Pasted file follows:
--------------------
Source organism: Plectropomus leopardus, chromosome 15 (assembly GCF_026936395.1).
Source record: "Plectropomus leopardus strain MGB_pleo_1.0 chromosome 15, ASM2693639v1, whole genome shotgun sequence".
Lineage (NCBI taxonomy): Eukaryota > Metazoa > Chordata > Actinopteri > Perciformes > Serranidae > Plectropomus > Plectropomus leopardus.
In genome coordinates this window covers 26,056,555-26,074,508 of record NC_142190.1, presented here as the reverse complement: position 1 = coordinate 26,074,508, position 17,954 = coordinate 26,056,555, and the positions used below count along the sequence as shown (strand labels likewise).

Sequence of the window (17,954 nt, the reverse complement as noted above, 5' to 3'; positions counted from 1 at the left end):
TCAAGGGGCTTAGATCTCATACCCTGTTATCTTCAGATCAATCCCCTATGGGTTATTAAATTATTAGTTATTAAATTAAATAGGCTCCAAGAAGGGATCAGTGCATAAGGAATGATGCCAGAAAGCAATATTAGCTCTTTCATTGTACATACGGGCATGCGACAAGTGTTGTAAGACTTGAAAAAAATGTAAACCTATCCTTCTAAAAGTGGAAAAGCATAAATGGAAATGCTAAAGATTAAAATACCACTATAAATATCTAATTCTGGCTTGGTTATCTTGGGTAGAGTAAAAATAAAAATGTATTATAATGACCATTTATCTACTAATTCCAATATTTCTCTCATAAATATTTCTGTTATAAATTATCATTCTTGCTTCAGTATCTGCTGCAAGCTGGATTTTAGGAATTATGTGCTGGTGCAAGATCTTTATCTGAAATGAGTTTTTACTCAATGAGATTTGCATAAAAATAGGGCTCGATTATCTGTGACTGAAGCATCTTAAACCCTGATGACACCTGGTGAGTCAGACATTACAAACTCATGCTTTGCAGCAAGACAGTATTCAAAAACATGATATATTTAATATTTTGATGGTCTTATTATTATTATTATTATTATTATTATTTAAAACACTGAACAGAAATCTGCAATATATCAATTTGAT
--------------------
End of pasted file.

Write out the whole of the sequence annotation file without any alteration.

Source organism: Plectropomus leopardus, chromosome 15 (assembly GCF_026936395.1).
Source record: "Plectropomus leopardus strain MGB_pleo_1.0 chromosome 15, ASM2693639v1, whole genome shotgun sequence".
Lineage (NCBI taxonomy): Eukaryota > Metazoa > Chordata > Actinopteri > Perciformes > Serranidae > Plectropomus > Plectropomus leopardus.
In genome coordinates this window covers 26,056,555-26,074,508 of record NC_142190.1, presented here as the reverse complement: position 1 = coordinate 26,074,508, position 17,954 = coordinate 26,056,555, and the positions used below count along the sequence as shown (strand labels likewise).

Sequence of the window (17,954 nt, the reverse complement as noted above, 5' to 3'; positions counted from 1 at the left end):
TCAAGGGGCTTAGATCTCATACCCTGTTATCTTCAGATCAATCCCCTATGGGTTATTAAATTATTAGTTATTAAATTAAATAGGCTCCAAGAAGGGATCAGTGCATAAGGAATGATGCCAGAAAGCAATATTAGCTCTTTCATTGTACATACGGGCATGCGACAAGTGTTGTAAGACTTGAAAAAAATGTAAACCTATCCTTCTAAAAGTGGAAAAGCATAAATGGAAATGCTAAAGATTAAAATACCACTATAAATATCTAATTCTGGCTTGGTTATCTTGGGTAGAGTAAAAATAAAAATGTATTATAATGACCATTTATCTACTAATTCCAATATTTCTCTCATAAATATTTCTGTTATAAATTATCATTCTTGCTTCAGTATCTGCTGCAAGCTGGATTTTAGGAATTATGTGCTGGTGCAAGATCTTTATCTGAAATGAGTTTTTACTCAATGAGATTTGCATAAAAATAGGGCTCGATTATCTGTGACTGAAGCATCTTAAACCCTGATGACACCTGGTGAGTCAGACATTACAAACTCATGCTTTGCAGCAAGACAGTATTCAAAAACATGATATATTTAATATTTTGATGGTCTTATTATTATTATTATTATTATTATTATTTAAAACACTGAACAGAAATCTGCAATATATCAATTTGAT